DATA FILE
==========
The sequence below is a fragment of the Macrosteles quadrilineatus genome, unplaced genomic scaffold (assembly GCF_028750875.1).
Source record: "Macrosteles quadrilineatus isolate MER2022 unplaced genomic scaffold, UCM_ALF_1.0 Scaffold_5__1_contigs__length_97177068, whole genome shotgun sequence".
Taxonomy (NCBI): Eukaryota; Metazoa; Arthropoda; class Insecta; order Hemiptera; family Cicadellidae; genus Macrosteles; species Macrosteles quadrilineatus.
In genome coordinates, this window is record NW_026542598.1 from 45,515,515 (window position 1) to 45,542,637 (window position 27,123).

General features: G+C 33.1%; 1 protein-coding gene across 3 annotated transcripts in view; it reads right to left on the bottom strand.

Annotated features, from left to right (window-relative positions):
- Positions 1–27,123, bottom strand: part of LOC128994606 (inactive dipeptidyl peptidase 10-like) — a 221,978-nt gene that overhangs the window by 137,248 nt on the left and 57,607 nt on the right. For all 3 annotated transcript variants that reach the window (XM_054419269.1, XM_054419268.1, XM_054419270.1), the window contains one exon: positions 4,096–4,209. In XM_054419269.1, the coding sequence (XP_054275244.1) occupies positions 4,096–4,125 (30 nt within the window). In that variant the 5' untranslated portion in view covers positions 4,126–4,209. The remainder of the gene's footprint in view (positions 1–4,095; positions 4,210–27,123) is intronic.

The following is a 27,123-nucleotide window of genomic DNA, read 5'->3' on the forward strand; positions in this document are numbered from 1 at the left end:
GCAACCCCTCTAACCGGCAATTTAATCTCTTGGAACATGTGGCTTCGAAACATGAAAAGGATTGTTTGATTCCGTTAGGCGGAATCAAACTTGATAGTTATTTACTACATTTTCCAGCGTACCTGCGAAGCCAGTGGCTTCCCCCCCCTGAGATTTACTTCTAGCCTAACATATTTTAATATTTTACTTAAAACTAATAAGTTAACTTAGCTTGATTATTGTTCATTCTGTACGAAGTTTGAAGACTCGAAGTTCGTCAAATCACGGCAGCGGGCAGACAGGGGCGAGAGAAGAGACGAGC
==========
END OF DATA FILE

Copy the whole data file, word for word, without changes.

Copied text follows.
The sequence below is a fragment of the Macrosteles quadrilineatus genome, unplaced genomic scaffold (assembly GCF_028750875.1).
Source record: "Macrosteles quadrilineatus isolate MER2022 unplaced genomic scaffold, UCM_ALF_1.0 Scaffold_5__1_contigs__length_97177068, whole genome shotgun sequence".
Taxonomy (NCBI): Eukaryota; Metazoa; Arthropoda; class Insecta; order Hemiptera; family Cicadellidae; genus Macrosteles; species Macrosteles quadrilineatus.
In genome coordinates, this window is record NW_026542598.1 from 45,515,515 (window position 1) to 45,542,637 (window position 27,123).

General features: G+C 33.1%; 1 protein-coding gene across 3 annotated transcripts in view; it reads right to left on the bottom strand.

Annotated features, from left to right (window-relative positions):
- Positions 1–27,123, bottom strand: part of LOC128994606 (inactive dipeptidyl peptidase 10-like) — a 221,978-nt gene that overhangs the window by 137,248 nt on the left and 57,607 nt on the right. For all 3 annotated transcript variants that reach the window (XM_054419269.1, XM_054419268.1, XM_054419270.1), the window contains one exon: positions 4,096–4,209. In XM_054419269.1, the coding sequence (XP_054275244.1) occupies positions 4,096–4,125 (30 nt within the window). In that variant the 5' untranslated portion in view covers positions 4,126–4,209. The remainder of the gene's footprint in view (positions 1–4,095; positions 4,210–27,123) is intronic.

The following is a 27,123-nucleotide window of genomic DNA, read 5'->3' on the forward strand; positions in this document are numbered from 1 at the left end:
GCAACCCCTCTAACCGGCAATTTAATCTCTTGGAACATGTGGCTTCGAAACATGAAAAGGATTGTTTGATTCCGTTAGGCGGAATCAAACTTGATAGTTATTTACTACATTTTCCAGCGTACCTGCGAAGCCAGTGGCTTCCCCCCCCTGAGATTTACTTCTAGCCTAACATATTTTAATATTTTACTTAAAACTAATAAGTTAACTTAGCTTGATTATTGTTCATTCTGTACGAAGTTTGAAGACTCGAAGTTCGTCAAATCACGGCAGCGGGCAGACAGGGGCGAGAGAAGAGACGAGC